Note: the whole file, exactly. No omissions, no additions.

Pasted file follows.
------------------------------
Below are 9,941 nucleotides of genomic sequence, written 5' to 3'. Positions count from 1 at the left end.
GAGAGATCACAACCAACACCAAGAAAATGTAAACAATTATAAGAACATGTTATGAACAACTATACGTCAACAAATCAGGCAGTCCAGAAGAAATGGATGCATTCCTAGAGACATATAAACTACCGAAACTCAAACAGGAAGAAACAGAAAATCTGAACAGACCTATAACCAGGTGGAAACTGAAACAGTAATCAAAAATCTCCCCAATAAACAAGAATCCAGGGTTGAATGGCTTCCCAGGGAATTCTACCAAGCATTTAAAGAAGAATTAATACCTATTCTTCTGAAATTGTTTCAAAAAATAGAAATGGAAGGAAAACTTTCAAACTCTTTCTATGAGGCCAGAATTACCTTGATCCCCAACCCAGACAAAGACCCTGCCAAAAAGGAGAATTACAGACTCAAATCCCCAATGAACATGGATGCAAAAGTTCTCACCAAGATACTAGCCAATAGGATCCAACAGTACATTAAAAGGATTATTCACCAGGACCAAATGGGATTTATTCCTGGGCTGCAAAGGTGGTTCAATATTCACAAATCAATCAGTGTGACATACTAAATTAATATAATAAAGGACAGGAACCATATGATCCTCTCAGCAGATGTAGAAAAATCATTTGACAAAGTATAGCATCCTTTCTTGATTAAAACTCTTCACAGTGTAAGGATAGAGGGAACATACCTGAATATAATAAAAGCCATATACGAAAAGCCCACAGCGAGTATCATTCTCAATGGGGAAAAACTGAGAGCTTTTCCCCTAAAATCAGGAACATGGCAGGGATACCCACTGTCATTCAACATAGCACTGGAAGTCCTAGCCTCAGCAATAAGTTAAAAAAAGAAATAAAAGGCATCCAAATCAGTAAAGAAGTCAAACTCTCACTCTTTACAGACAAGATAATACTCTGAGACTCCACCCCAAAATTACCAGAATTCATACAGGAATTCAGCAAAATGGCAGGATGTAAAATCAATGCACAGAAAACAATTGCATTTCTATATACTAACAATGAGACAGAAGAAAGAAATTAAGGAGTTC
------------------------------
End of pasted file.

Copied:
Below are 9,941 nucleotides of genomic sequence, written 5' to 3'. Positions count from 1 at the left end.
GAGAGATCACAACCAACACCAAGAAAATGTAAACAATTATAAGAACATGTTATGAACAACTATACGTCAACAAATCAGGCAGTCCAGAAGAAATGGATGCATTCCTAGAGACATATAAACTACCGAAACTCAAACAGGAAGAAACAGAAAATCTGAACAGACCTATAACCAGGTGGAAACTGAAACAGTAATCAAAAATCTCCCCAATAAACAAGAATCCAGGGTTGAATGGCTTCCCAGGGAATTCTACCAAGCATTTAAAGAAGAATTAATACCTATTCTTCTGAAATTGTTTCAAAAAATAGAAATGGAAGGAAAACTTTCAAACTCTTTCTATGAGGCCAGAATTACCTTGATCCCCAACCCAGACAAAGACCCTGCCAAAAAGGAGAATTACAGACTCAAATCCCCAATGAACATGGATGCAAAAGTTCTCACCAAGATACTAGCCAATAGGATCCAACAGTACATTAAAAGGATTATTCACCAGGACCAAATGGGATTTATTCCTGGGCTGCAAAGGTGGTTCAATATTCACAAATCAATCAGTGTGACATACTAAATTAATATAATAAAGGACAGGAACCATATGATCCTCTCAGCAGATGTAGAAAAATCATTTGACAAAGTATAGCATCCTTTCTTGATTAAAACTCTTCACAGTGTAAGGATAGAGGGAACATACCTGAATATAATAAAAGCCATATACGAAAAGCCCACAGCGAGTATCATTCTCAATGGGGAAAAACTGAGAGCTTTTCCCCTAAAATCAGGAACATGGCAGGGATACCCACTGTCATTCAACATAGCACTGGAAGTCCTAGCCTCAGCAATAAGTTAAAAAAAGAAATAAAAGGCATCCAAATCAGTAAAGAAGTCAAACTCTCACTCTTTACAGACAAGATAATACTCTGAGACTCCACCCCAAAATTACCAGAATTCATACAGGAATTCAGCAAAATGGCAGGATGTAAAATCAATGCACAGAAAACAATTGCATTTCTATATACTAACAATGAGACAGAAGAAAGAAATTAAGGAGTTC